Fain, a middle-aged, bespectacled man who could pass for a high school science teacher, was warning auto workers they would probably have to strike, citing resistance by automaker CEOs whose companies he said made “a quarter of a trillion dollars” in profits while they “nickel and dime our members every day.”
He then paused before saying, “Now I’m going to get personal.”
Fain started talking about his Christian faith. He cited scripture, including Matthew 17:20–21, where Jesus told his disciples that if they have faith the size of a mustard seed they can move mountains because “nothing will be impossible for you.” He said that for UAW members, organizing and making bold demands of automakers was “an act of faith in each other.”
“Great acts of faith are seldom born out of calm calculation,” added Fain, who often carries his grandmother’s Bible. “It wasn’t logic that caused Moses to raise his staff on the bank of the Red Sea. It wasn’t common sense that caused Paul to abandon the law and embrace grace. And it wasn’t a confident committee that prayed in a small room in Jerusalem for Peter’s release from prison. It was a fearful, desperate, band of believers that were backed into a corner.”
Fain’s faith did move a corporate mountain — three, to be exact. After a six-week campaign of strikes, the UAW reached a historic agreement with General Motors, Ford Motor Company and Chrysler-owner Stellantis that would give workers their biggest pay raise in decades. The victory (it still has to be ratified by UAW members) not only reinvigorated an emboldened labor movement in the US, it also marked the revival of another movement in America: the Social Gospel.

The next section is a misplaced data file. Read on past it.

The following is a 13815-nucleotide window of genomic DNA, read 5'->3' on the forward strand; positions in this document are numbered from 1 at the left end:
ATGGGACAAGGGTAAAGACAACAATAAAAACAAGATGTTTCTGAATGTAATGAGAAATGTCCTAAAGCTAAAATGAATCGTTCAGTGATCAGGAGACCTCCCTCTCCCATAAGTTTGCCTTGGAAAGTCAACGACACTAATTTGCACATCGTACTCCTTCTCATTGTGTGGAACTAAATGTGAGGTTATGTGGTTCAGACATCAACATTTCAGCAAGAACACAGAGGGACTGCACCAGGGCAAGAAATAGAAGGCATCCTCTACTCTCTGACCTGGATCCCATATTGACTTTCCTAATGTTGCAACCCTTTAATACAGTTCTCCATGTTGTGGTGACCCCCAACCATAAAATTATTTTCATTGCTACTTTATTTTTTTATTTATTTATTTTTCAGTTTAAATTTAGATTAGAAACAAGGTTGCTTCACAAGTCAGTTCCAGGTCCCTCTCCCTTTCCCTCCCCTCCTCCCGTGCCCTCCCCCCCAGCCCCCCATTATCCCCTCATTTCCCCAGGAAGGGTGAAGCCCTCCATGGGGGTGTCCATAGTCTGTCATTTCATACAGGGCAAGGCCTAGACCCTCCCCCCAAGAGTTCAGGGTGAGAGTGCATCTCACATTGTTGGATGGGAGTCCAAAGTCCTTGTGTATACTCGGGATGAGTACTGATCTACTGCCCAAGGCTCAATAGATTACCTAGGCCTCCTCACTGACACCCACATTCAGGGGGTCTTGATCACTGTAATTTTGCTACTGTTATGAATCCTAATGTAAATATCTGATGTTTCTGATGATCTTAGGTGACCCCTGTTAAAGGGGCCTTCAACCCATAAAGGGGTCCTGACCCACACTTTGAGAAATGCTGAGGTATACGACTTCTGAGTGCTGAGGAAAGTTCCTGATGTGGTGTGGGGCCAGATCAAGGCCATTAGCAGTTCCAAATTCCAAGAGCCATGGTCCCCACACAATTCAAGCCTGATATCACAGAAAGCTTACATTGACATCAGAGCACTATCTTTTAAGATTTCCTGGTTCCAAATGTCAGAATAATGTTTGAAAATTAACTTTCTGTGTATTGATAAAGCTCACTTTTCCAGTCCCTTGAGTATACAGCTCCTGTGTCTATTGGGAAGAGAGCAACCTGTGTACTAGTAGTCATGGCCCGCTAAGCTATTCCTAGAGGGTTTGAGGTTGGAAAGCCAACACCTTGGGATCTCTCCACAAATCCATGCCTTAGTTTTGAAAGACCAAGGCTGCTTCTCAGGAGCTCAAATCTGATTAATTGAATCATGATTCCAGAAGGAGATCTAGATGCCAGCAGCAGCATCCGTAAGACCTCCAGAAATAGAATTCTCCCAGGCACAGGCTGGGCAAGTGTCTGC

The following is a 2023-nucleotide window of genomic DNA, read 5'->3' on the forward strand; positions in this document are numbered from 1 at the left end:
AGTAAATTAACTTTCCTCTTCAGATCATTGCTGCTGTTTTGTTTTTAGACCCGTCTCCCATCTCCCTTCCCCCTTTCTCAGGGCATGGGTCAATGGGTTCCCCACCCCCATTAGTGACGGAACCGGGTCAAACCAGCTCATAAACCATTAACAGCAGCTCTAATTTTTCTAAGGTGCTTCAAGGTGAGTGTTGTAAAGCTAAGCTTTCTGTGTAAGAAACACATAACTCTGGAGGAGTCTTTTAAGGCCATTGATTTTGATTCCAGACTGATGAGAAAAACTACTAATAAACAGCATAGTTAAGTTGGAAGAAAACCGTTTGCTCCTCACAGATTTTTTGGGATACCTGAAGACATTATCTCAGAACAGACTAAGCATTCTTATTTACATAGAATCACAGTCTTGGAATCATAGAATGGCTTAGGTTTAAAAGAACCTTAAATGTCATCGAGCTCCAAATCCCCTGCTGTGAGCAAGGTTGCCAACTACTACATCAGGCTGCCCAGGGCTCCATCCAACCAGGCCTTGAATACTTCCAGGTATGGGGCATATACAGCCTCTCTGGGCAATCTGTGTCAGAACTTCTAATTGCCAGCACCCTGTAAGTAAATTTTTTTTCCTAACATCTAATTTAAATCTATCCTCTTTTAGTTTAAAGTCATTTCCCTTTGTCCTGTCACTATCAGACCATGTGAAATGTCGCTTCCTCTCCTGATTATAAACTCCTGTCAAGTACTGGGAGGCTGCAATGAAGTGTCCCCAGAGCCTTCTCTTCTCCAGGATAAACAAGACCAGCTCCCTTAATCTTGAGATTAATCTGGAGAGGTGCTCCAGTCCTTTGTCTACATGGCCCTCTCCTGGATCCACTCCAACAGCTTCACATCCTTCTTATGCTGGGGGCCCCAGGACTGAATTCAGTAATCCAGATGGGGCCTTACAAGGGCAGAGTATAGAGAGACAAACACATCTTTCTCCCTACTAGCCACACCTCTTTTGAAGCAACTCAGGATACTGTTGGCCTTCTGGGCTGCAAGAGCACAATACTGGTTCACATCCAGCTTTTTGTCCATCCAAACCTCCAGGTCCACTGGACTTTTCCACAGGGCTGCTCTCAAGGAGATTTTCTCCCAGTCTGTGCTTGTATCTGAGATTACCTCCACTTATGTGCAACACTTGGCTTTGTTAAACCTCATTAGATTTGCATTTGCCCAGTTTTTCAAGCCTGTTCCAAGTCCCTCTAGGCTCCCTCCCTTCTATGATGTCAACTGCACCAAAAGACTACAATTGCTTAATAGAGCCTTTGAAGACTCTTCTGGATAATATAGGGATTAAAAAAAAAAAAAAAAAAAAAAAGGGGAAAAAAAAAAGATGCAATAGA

Fain’s sermonette was remarkable because labor leaders don’t typically cite the Bible in such detail to justify a strike. But they once did. Fain’s decision to blend scripture with a strike is straight out of the Social Gospel playbook.
The Social Gospel was a Christian movement that emerged in late 19th-century America as a response to the obscene levels of inequality in a rapidly industrializing country. Its adherents took on the exploitation of workers and unethical business practices of robber barons like oil magnate John D. Rockefeller, who, when once asked by a reporter how much money he needed to finally have enough, purportedly said, “Just a bit more.”
The Social Gospel turned religion into a weapon for economic and political reform. Its message: saving people from slums was just as important as saving them from hell. At its peak, the movement’s leaders supported campaigns for eight-hour workdays, the breaking up of corporate monopolies and the abolition of child labor. They spoke from pulpits, lectured across the country and wrote best-selling books.
The popular trend of people wearing WWJD (What Would Jesus Do?) bracelets, for example, didn’t start off as Christian merchandizing. It was the slogan of a popular 1897 novel, “In His Steps: What Would Jesus Do,” written by the Rev. Charles Sheldon, a Social Gospel leader.
Fain’s sermonette underscores a trend that has largely gone unnoticed: The Social Gospel movement is making a comeback. Some may argue it never left.